Greek, Bolivian leaders stress opposition to Venezuela military intervention
President of Bolivia Evo Morales visits the Acropolis Museum in Athens, Greece, Mar. 15, 2019. EPA-EFE/ORESTIS PANAGIOTOU
Greek Prime Minister Alexis Tsipras (R) and President of Bolivia Evo Morales attend a joint press conference after their meeting in Athens, Greece, Mar. 15, 2019. EPA-EFE/ORESTIS PANAGIOTOU
Greek Prime Minister Alexis Tsipras (R) attends a joint press conference with President of Bolivia Evo Morales (L) after their meeting in Athens, Greece, Mar. 15, 2019. EPA-EFE/ORESTIS PANAGIOTOU
Athens, Mar 15 (efe-epa).- Greece's prime minister and the Bolivian president on Friday underlined their shared opinion that military intervention in Venezuela as a means to end the ongoing socio-political and economic crisis in the Latin American nation was not an option.
Alexis Tsipras welcomed Evo Morales to the Greek capital following the latter's participation in a conference on the future of global leftist politics.
"History teaches us that there have been many foreign interventions, such as Libya and Iraq, and they never offer a solution but instead they abolish democracy," Morales, a left-wing leader, told an Athens press conference alongside the head of the Greek government.
"The only solution for Venezuela is dialogue, which should be supported by the European Union too," he added.
Tsipras, leader of the left-wing Syriza party, said the Venezuelan people should decide their own future.
Morales is one of the only South American leaders to express his backing for Nicolás Maduro, Venezuela's cornered president, and has denounced what he has termed United States meddling in Venezuelan affairs.
The Greek PM said he would work to petition the EU to pursue dialogue.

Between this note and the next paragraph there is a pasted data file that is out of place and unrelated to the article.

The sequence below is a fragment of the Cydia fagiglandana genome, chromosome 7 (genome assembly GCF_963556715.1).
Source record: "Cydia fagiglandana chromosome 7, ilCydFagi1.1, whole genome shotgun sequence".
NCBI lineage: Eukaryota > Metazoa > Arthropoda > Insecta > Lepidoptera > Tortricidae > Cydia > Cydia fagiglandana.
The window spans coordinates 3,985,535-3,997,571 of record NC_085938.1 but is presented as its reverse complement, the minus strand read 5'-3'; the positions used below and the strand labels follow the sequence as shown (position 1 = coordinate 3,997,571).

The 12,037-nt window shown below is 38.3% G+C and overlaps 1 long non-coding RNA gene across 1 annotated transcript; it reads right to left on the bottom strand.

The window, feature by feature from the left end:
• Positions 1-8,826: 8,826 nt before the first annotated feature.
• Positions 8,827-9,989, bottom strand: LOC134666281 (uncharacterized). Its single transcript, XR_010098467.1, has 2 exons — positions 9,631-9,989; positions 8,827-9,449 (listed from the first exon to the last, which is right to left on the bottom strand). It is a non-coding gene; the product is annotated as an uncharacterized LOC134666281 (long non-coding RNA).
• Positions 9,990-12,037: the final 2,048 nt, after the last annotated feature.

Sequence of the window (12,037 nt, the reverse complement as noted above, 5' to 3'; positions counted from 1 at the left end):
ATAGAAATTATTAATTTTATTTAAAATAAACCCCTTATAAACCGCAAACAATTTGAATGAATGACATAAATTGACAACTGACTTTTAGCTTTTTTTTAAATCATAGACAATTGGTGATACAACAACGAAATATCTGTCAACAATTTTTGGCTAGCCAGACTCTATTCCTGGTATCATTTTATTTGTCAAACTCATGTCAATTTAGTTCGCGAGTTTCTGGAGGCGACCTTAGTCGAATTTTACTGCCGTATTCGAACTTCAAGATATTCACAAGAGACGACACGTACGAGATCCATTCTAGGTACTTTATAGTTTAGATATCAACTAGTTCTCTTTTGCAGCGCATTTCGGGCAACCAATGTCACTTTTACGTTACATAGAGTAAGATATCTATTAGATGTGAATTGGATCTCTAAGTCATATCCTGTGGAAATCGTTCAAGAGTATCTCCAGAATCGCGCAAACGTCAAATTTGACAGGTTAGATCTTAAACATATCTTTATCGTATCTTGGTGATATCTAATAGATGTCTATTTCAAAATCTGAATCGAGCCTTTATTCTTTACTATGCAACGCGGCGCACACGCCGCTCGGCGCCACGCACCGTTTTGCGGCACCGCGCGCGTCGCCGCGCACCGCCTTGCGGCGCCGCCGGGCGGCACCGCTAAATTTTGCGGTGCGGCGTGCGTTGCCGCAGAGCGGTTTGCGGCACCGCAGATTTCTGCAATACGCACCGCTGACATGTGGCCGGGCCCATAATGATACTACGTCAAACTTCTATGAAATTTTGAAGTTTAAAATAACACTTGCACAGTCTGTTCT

Several EU nations have recognized Juan Guaidó as the legitimate interim president of Venezuela.
Guaidó openly challenged Maduro's leadership on Jan. 23 when he declared himself acting leader of the crisis-stricken nation with the aim of scheduling fresh elections.
He first sought the backing of the United States, which has become a vocal supporter of the opposition in Venezuela.
The EU has set up a contact group with several regional governments, including Bolivia, Mexico and Uruguay, which aims to schedule free elections in Venezuela within a period of 90 days.
Maduro has declined to call elections, claiming the presidential ballot held in 2018, which he won, was legitimate.
The EU criticized that vote for alleged widespread irregularities. The polling came soon after the pro-Maduro Supreme Court in Venezuela stripped recognition from the nation's parliament, which is led by Guaidó, and created a separate chamber that functions in parallel.
Venezuela's opposition does not recognize Maduro's May 2018 re-election victory and his new six-year term in office that began on Jan. 10.
The United States is in the vanguard of the roughly 50 countries, including the major European powers, with the exception of Italy, that have recognized Guaidó as Venezuela's head of state.
Russia, China and India are among the dozens of nations that still regard Maduro as the legitimate president of the South American nation.